The Last Moments collection: a treasure trove of stories
In 1988, Australia’s parliamentarians and their staff said their final farewells to the building that had been their home for over sixty years and prepared to move into the new Parliament House.
In the weeks leading up to the move, House of Representatives Staffer Robert MacFarlane roamed up and down the halls, capturing hundreds of photos of the building and its staff at work and in their down time. Known as the Last Moments collection, these photos offer a unique window into the daily workings of Old Parliament House in the late eighties.
I had the chance to get up close and personal with this special collection during my internship at MoAD last year, when I was given the job of digitising the Last Moments photos. Working through the collection, I found myself drawn into a curious behind-the-scenes tour through bustling kitchens and raucous late-night parties, past kitschy souvenir spoons at the gift shop, down corridors dominated by shoulder pads and loud knits and into the overcrowded offices of parliamentary staff.
Each photo tells a story not only about the building, but the people who worked there. This makes them a goldmine for MoAD’s curators – and, as I came to learn, the information they hold has the power to transform your experience of the building.
Analogue to digital
The Last Moments photos are preserved on slides – tiny transparent images no bigger than a postage stamp, which could be projected onto a screen or wall. (If you were born before 1990, you might remember being forced to sit through a slideshow of some relative’s endless holiday snaps.)
The problem is, in today’s world museums don’t generally use slide projectors to tell their stories: they use exhibitions, social media and blogs like the one you’re reading. All of these require good quality digital images. So my first job was to scan each of the slides onto MoAD’s computer server in high resolution.
But it’s not enough to capture the photos on their own. In order for them to be findable and useful to museum staff, we need to capture the information that goes along with each one.
Each slide has a unique number that needs to be recorded with the scan, to link the digital item back to the physical one. Then there’s the who/what/when/where – the people, locations and activities in each photo. Some of these are easy to identify – there’s no mistaking the green upholstery of the House of Representatives Chamber – but others take a bit of detective work. A couple of us end up puzzling over a shot of a fluorescent-lit basement room filled floor to ceiling with grey electronic units, like the set of a 1970s sci-fi.
(It turns out they’re switchboards – the room was once parliament’s automated telephone exchange, managing the building’s extensive phone network.)
A goldmine of information
I’m sitting in a meeting with curators Kate Armstrong and Campbell Rhodes. All three of us are clustered around a computer screen, which is zoomed in one of the newly-scanned Last Moments photos – a shot of a clerk taking a phone call at his desk. Kate zooms in closer on the phone.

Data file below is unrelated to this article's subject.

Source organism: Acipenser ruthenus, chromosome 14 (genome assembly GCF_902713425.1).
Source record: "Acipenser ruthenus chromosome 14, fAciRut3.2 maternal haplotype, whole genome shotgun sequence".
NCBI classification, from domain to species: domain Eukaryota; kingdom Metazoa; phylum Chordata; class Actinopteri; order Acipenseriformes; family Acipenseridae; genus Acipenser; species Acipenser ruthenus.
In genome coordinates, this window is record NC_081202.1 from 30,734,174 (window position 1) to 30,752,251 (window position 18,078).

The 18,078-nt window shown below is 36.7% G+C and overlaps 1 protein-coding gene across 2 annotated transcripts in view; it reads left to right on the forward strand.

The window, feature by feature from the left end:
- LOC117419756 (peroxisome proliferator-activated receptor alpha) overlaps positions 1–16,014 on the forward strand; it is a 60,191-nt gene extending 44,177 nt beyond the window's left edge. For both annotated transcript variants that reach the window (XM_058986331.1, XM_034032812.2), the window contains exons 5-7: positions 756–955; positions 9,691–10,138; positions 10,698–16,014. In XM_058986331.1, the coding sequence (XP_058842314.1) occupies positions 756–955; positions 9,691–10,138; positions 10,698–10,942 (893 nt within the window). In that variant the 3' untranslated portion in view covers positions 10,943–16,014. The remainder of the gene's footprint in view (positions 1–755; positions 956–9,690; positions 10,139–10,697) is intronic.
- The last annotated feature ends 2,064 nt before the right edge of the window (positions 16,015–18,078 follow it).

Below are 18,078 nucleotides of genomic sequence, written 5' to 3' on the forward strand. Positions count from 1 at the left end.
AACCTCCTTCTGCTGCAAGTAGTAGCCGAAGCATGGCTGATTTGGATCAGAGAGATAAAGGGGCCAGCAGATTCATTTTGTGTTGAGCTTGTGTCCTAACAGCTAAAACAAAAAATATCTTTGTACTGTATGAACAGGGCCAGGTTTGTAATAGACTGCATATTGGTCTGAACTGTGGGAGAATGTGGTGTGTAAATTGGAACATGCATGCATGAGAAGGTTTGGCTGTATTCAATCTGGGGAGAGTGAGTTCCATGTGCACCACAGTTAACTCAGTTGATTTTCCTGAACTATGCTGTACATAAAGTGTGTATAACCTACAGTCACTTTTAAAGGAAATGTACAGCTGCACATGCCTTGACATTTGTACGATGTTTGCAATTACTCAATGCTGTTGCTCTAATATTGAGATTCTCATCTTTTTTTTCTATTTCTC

“What do you think, is that a rotary dial?”
“I think it’s one of those retro space phones.”
You might be wondering what the big deal is – it’s just a phone, for goodness’ sake! But this is where images like the Last Moments photos are truly vital for MoAD’s curators.
One of the key ways MoAD brings Old Parliament House and its stories alive for visitors is through room recreations. Step into warren-like press gallery or the offices of the Prime Minister’s Suite and you’ll find yourself half-believing that the staff all just stepped out to lunch one day in 1988 and forgot to come back.
It looks almost effortless, but in fact these things take a lot of hard work. Curators strive to make the recreations as accurate and authentic-feeling as possible, which means combing over every known scrap of information about the room and its occupants. The type of phone on a desk, the style of stationery holder, the books and papers scattered around the office, the pictures on a wall – each detail might seem pedantic on its own, but together they tell a story about a particular time, place and group of people.
Nothing is better than a good photo for providing this kind of information – for capturing all those seemingly insignificant little details that can be so vital in room recreations and getting into the nitty gritty of what Old Parliament House really looked like on a working day.
Searching the collection
Having identified a list of objects from the photos, we can now search for them in MoAD’s collection records. Many of the furnishings from Old Parliament House have been carefully preserved in the museum’s heritage collection – and for those things that weren’t kept, there are often replicas to be found in MoAD’s extensive prop collection of vintage 1980s objects.
Thanks to the museum’s detailed records, we quickly find our clerk’s phone: it’s an original Ericofon ‘cobra phone’ in the heritage collection - we even have a pair of 'cobra phones' on display right now in PlayUP.
Not everything can be found in the collection, of course. In these cases, the photos are an invaluable guide for staff as they search for new additions to the props collection.
Working in this way, curators are able to build wonderfully detailed recreations that transport MoAD’s visitors back to the eighties.
So the next time you’re wandering through the press gallery or the PM’s suite, take a moment to explore those little details and personal touches in each room. What stories are they telling you?